Have you ever had to change a WordPress user email and waited for the confirmation email, with the link to click to confirm the change, but the email never arrived in your inbox? Or did you ever change your WordPress password and wait for the confirmation email which never arrived in your inbox? Or have you ever used the new “Site Health” feature after something went wrong and had to wait for the confirmation email with the personalized link to login into WordPress, but never received it? Or did you ever have to wait for the email for a newly registered user, but that mail never came? If you host your website on a Synology NAS, this problem will occur every time WordPress has to send you an email.
There are two different scenarios with two different solutions. The first scenario with the first solution involves the use of the official Synology WordPress package. The second scenario with the second solution involves the use of the official WordPress version downloaded manually from wordpress.org which is also what I am currently using.
For the scenario that involves the use of the official Synology WordPress package, follow the official Synology guide on How to use Gmail SMTP server to send emails for DSM. Once you have set up your DSM Web Station, it will send emails using PHP. This also includes sending emails from a third-party website package released by Synology, such as WordPress, MantisBT, Joomla etc.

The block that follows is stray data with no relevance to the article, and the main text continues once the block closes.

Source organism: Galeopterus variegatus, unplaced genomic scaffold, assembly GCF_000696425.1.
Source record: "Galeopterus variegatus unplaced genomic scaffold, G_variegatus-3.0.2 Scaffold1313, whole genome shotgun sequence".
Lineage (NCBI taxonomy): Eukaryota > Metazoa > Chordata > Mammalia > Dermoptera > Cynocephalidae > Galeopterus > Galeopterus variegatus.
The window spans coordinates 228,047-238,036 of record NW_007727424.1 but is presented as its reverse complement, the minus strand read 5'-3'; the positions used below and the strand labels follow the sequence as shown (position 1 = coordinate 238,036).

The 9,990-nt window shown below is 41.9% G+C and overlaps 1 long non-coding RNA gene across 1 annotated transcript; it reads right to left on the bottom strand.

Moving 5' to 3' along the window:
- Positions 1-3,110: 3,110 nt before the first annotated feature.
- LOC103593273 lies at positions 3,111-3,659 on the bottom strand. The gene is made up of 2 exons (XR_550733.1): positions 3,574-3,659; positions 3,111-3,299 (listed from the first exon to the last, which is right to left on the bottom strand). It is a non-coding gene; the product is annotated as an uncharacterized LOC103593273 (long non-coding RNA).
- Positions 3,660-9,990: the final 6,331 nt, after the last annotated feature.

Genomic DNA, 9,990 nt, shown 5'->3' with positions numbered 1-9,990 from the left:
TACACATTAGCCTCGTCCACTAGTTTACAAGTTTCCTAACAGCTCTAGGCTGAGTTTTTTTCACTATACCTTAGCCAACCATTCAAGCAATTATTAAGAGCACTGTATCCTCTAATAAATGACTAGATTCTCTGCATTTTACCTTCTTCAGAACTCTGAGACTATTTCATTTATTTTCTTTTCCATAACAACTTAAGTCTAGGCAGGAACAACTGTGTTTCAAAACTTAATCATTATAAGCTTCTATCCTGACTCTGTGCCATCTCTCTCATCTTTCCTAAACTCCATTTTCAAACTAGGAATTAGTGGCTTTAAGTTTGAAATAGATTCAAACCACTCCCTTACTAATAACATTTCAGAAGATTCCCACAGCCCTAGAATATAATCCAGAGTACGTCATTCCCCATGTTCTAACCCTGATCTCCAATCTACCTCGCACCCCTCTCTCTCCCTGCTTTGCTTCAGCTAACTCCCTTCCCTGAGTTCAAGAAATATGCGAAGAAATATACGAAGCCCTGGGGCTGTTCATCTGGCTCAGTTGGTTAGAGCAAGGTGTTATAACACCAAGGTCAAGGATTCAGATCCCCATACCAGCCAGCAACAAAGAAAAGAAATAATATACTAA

For the second scenario that involves the use of the WordPress package downloaded manually from wordpress.org (the one I am currently using), follow the instructions in the images below.
- Download the WP Mail SMTP plugin.
- Activate the plugin.
- Set up the plugin.
- Enter your email in the Mail section, in my case “gmail” example: firstname.lastname@example.org
- Under Mailer choose “Other SMTP”.
- Under SMTP Host enter smtp.gmail.com
- Under encryption choose SSL (mandatory!).
- Under Auto TLS select ON.
- Under Authentication select ON.
- Under SMTP username choose your gmail mail.
- Under SMTP password choose your gmail password.
- Follow the instructions in the image below.
Once you have executed the instructions to the letter, your WordPress will finally be able to connect to the SMTP service and send emails whenever they are needed.
This post was updated on Wednesday / September 25th, 2019 at 9:20 PM